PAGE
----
Getting Through Security offers an unprecedented look behind the scenes of global security structures. The authors unveil the “secret colleges” of counterterrorism, a world haunted by the knowledge that intelligence will fail, and Leviathan will not arrive quickly enough to save everyone. Based on extensive interviews with both special forces and other security operators who seek to protect the public, and survivors of terrorist attacks, Getting Through Security ranges from targeted European airports to African malls and hotels to explore counterterrorism today. Maguire and Westbrook reflect on what these practices mean for the bureaucratic state and its violence, and offer suggestions for the perennial challenge to secure not just modern life, but humane politics.
Mark Maguire has long had extraordinary access to a series of counterterrorism programs. He trained with covert behavior detection units and attended secret meetings of international special forces. He found that security professionals, for all the force at their command, are haunted by ultimately intractable problems. Intelligence is inadequate, killers unexpectedly announce themselves, combat teams don’t arrive quickly enough, and for a time an amorphous public is on its own. Such problems both challenge and occasion the institutions of contemporary order. David Westbrook accompanied Maguire, pushing for reflection on what the dangerous enterprise of securing modern life means for key concepts such as bureaucracy, violence, and the state. Introducing us to the “secret colleges” of soldiers and police, where security is produced as an infinite horizon of possibility, and where tactics shape politics covertly, the authors relate moments of experimentation by police trying to secure critical infrastructure and conversations with special forces operators in Nairobi bars, a world of shifting architecture, technical responses, and the ever-present threat of violence. Secrecy is poison. Government agencies compete in the dark. The uninformed public is infantilized. Getting Through Security exposes deep flaws in the foundations of bureaucratic modernity, and suggests possibilities that may yet ameliorate our situation.
Getting Through Security’s systematic examination of a particular security regime (airports) and ramified exploration of a particular realm of expertise (counterterrorism) prepares the way for a strikingly insightful examination of issues at the heart of the contemporary security state. Highly distinctive in style, structure, sources, and originality of thought, this book reads and should be read across disciplines—anthropology, cultural studies, law, political science, and sociology. Perhaps as significantly, Getting Through Security is the product of a highly successful collaboration, arising from conversation, thinking and writing together, in ways that frankly I, or any anthropologist, would envy. In a sense, achieved collaborations are as important for anthropology today as the topics that they might address.
—George Marcus, author of Ethnography Through Thick and Thin and coauthor of Collaborations Now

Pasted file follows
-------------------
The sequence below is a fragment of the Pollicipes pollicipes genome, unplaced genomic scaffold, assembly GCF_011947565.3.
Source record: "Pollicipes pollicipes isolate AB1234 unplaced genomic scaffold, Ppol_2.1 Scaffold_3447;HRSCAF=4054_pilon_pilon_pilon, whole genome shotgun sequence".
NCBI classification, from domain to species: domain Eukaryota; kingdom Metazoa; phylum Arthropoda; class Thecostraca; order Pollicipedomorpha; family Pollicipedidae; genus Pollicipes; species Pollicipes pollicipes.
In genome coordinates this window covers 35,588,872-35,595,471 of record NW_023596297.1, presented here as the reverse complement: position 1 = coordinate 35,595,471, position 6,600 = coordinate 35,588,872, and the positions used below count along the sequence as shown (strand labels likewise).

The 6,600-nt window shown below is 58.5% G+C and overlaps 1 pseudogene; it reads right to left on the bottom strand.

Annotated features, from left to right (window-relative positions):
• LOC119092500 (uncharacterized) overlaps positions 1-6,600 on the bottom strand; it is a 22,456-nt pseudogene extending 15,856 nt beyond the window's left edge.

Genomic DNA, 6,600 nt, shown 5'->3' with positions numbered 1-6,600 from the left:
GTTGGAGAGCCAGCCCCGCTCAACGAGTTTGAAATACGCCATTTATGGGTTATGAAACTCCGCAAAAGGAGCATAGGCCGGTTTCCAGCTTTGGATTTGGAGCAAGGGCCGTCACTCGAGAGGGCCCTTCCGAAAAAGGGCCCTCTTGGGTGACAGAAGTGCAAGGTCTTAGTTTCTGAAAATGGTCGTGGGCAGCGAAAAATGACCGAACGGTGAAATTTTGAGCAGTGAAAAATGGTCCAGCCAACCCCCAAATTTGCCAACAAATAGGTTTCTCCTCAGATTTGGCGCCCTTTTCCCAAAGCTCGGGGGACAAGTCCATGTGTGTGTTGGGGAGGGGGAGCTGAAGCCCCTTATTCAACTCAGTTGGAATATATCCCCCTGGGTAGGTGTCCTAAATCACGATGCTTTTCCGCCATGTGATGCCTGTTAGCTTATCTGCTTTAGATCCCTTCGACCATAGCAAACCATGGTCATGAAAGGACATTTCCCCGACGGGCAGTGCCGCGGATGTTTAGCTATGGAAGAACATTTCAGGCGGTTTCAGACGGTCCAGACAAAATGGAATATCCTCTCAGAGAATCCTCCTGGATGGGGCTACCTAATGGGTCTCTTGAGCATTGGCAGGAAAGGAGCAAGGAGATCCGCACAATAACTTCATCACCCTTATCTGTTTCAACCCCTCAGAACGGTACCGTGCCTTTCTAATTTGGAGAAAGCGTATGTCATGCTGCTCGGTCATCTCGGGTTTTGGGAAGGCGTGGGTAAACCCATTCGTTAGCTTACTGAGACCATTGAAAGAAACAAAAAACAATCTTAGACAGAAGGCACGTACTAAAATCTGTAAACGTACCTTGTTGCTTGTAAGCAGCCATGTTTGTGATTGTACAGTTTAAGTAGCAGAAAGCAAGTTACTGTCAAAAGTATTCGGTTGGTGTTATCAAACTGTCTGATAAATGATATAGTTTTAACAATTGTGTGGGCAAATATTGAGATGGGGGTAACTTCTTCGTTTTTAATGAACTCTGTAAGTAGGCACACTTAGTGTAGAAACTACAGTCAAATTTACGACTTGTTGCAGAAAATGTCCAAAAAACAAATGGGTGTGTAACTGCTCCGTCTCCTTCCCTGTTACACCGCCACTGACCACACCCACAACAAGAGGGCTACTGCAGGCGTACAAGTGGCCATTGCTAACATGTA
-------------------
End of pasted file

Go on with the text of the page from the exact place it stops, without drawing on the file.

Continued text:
In Getting Through Security Mark Maguire and David Westbrook have crafted a masterful account of the people and ideas that animate security culture. The book is a tour de force, but of an unusual sort: written not merely as a review of the relevant scholarship, but as a generous invitation to the reader to reflect on the modern state, the media, bureaucracy, and expertise in relation to fundamental ideas about the resilience and vulnerabilities of the contemporary social order.
Drawing on scores of examples of successful and failed attacks, the authors challenge basic assumptions underwriting the politics and practices of security. They also provide glimpses of the multinational group of actors, of current and former police, military, terrorism and counter terrorism experts as well as consultants, managers, and bureaucrats who populate what Maguire and Westbrook term the "secret college:" the formal and informal networks in which the strategic and tactical of issues of security are relentlessly scrutinized and appraised. Getting Through Security thus opens familiar and unfamiliar terrains to expansive forms of anthropological inquiry and ethnographic reflection.
—Douglas Holmes, author of Economy of Words: Communicative Imperatives in Central Banks and Integral Europe: Fast-Capitalism, Multiculturalism, Neofascism
This intriguing book takes the reader into the dispersed worlds of security, exploring by way of ethnographic glimpses and reflexive exercise, what ’security’ in the broader sense, as a ’horizon for certain kinds of thought and institutional action’, is. Ultimately, the book is about the uncanniness of not knowing, of being out of control, in a state of fear, yet attempting to come to grips with uncertainty and risk. In the end, it is not just about security and the officials who deal with security as a profession, but about modes of navigating with only fragments of maps at hand. A gripping and extraordinary read!
—Christina Garsten, Principal, Swedish Collegium for Advanced Study, and Principal Investigator, Global Foresight, Stockholm University
This short book does much more than pull back the curtains that shroud airport security. Getting Through Security humanizes the security officials who, through long hours of boredom punctuated by sudden minutes of terror, become practicing ethnographers to keep the skies safe. It’s a fascinating read for any air traveler interested in pondering the dilemmas faced by the security bureaucracy.
—Michael Glennon, author of National Security and Double Government, and former Legal Adviser, Senate Foreign Relations Committee